A service provider that sells broadband connections like Digital Subscriber Line (DSL), cable or Fiber Optic Service (FiOS), sometimes offers benefits that smaller, local providers cannot. For example, these services might bundle phone, television, Internet and cellular services for one easy bill. Robust webspace plans with slicker scripting tools and, in some cases, optional built-in commercial functionality are other features a national service provider might offer. Connectivity can also be more stable with less downtime or outages, though local or small providers might also have excellent uptime records.

The Achilles heel of a national provider often (but not always) boils down to customer service. Larger companies tend to be bureaucratic in structure, which can impede efficiency and fast service. Another disadvantage is that technical support is often outsourced.

While it might only take a moment to connect to a real person manning a technical support line for a smaller or local ISP, it can sometimes be a frustrating experience to get help from a large, multi-product, national service provider. It usually entails wading through a cascade of menu options offered by an automated operator, followed by a long wait that ends in more transfers or, in some cases, terminates in a dropped call. Between hurdles, the customer might have to sit through sales pitches about new products or packages. In the end, success often means connecting to a phone staff halfway around the globe that is simply following a generic script with no technical savvy.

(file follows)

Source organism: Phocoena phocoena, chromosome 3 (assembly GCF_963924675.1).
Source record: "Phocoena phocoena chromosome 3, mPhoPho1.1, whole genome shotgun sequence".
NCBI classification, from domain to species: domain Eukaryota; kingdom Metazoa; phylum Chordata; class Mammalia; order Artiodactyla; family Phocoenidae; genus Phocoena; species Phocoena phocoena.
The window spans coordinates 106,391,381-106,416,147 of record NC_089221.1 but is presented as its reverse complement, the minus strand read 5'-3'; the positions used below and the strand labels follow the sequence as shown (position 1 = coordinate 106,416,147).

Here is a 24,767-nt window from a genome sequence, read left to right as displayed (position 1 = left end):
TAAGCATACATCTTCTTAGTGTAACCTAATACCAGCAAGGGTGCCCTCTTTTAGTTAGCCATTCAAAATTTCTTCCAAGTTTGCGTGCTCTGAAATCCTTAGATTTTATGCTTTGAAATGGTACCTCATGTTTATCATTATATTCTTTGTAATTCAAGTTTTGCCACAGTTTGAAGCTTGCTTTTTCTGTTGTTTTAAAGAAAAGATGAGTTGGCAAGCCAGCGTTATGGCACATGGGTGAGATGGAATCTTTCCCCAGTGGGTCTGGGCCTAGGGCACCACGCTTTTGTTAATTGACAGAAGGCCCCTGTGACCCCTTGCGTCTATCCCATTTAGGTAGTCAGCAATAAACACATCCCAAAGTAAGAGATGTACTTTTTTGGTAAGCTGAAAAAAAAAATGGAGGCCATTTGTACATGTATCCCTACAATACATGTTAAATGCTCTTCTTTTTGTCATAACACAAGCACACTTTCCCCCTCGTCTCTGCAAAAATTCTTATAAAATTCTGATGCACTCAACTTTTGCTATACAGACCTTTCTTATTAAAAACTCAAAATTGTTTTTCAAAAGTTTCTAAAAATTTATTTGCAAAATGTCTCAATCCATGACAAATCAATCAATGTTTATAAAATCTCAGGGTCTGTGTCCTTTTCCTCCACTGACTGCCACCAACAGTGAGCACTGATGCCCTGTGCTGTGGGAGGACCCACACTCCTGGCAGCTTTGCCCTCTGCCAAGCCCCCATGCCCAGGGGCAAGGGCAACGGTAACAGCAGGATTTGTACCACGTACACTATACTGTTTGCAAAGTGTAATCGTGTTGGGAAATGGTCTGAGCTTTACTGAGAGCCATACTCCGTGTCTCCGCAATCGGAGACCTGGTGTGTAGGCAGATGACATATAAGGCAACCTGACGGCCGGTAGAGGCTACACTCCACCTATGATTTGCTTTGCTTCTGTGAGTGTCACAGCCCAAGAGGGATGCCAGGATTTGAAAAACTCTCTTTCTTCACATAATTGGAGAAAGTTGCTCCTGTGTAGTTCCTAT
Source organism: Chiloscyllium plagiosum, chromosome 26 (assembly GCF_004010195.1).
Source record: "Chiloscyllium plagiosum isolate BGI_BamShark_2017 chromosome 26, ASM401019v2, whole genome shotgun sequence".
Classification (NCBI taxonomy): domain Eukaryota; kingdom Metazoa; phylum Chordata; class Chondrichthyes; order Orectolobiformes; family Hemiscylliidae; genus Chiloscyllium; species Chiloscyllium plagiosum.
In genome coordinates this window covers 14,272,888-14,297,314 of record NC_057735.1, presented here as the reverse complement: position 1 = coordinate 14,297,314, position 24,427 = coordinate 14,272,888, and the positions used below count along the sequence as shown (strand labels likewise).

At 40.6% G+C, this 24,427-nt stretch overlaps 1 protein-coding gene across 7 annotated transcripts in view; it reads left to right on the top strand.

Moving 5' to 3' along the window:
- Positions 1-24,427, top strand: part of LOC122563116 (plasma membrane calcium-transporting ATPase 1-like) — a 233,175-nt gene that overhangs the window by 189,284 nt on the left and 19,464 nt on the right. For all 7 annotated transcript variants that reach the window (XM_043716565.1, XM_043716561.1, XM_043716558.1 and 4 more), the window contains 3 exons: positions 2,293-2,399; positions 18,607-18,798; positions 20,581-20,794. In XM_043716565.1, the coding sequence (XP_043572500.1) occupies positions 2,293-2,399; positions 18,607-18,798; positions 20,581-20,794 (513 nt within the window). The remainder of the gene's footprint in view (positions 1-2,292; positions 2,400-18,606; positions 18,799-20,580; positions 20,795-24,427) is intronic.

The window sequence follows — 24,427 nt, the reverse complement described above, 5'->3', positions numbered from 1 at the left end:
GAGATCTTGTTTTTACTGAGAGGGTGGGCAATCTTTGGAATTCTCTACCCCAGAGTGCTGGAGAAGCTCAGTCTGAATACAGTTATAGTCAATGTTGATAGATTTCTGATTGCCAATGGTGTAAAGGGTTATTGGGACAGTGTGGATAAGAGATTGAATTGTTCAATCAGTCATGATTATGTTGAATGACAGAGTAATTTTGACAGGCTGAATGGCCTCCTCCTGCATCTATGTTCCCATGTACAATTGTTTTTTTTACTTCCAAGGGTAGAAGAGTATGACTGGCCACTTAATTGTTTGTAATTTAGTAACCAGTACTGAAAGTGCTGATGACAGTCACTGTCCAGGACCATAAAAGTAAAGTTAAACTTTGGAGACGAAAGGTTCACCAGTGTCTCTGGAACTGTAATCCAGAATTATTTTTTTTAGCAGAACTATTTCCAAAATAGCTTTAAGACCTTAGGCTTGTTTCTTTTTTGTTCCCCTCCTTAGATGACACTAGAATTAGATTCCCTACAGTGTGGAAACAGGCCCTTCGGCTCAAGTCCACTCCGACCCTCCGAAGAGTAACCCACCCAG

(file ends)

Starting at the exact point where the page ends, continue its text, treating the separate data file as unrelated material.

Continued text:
Multi-state and local ISPs often (but not always) excel at customer service, commonly offering 24/7 help through a manned, toll-free number. The lower overhead of a smaller company can mean more money for a better customer service model handled ‘in house’ by trained technicians who know the product. Combined with a decent set of features and a good uptime record, a local or smaller ISP provider can be the way to go.

A few well known national broadband service providers are Time Warner cable (that sells RoadRunner), Verizon, EarthLink, AT&T/SBC Yahoo! and Comcast. Smaller providers that offer some national access include solid performers like the Los Angeles-based DSLExtreme. To investigate local and national service providers in your area, refer to websites like DSLreports or enter your town’s name in a search engine along with +broadband.

EasyTechJunkie is dedicated to providing accurate and trustworthy information. We carefully select reputable sources and employ a rigorous fact-checking process to maintain the highest standards. To learn more about our commitment to accuracy, read our editorial process.
Discussion Comments
By anon24169 — On Jan 08, 2009

I'm not sure what you're asking. If you will be traveling to Australia you should be able to get Internet access locally through hotspots or the hotel you will be staying at, providing you'll be in a city at least some of the time. Any Internet connection abroad will allow you to do the same things online that a US-Internet connection will allow. So if you need to access a VPN to tunnel to Texas, or you just want to be able to access Webmail or whatnot, any Internet connection in Australia will do. You do not need to be on the same Internet Service Provider (ISP) that you are when you access from Texas.

By rapaviator — On Jan 07, 2009

Can you provide the name / contact number for any "International" Service Providers? I'm trying to establish a temporary connection (couple of weeks) from Texas to Avalon, Australia.

EasyTechJunkie, in your inbox

Our latest articles, guides, and more, delivered daily.

EasyTechJunkie, in your inbox

Our latest articles, guides, and more, delivered daily.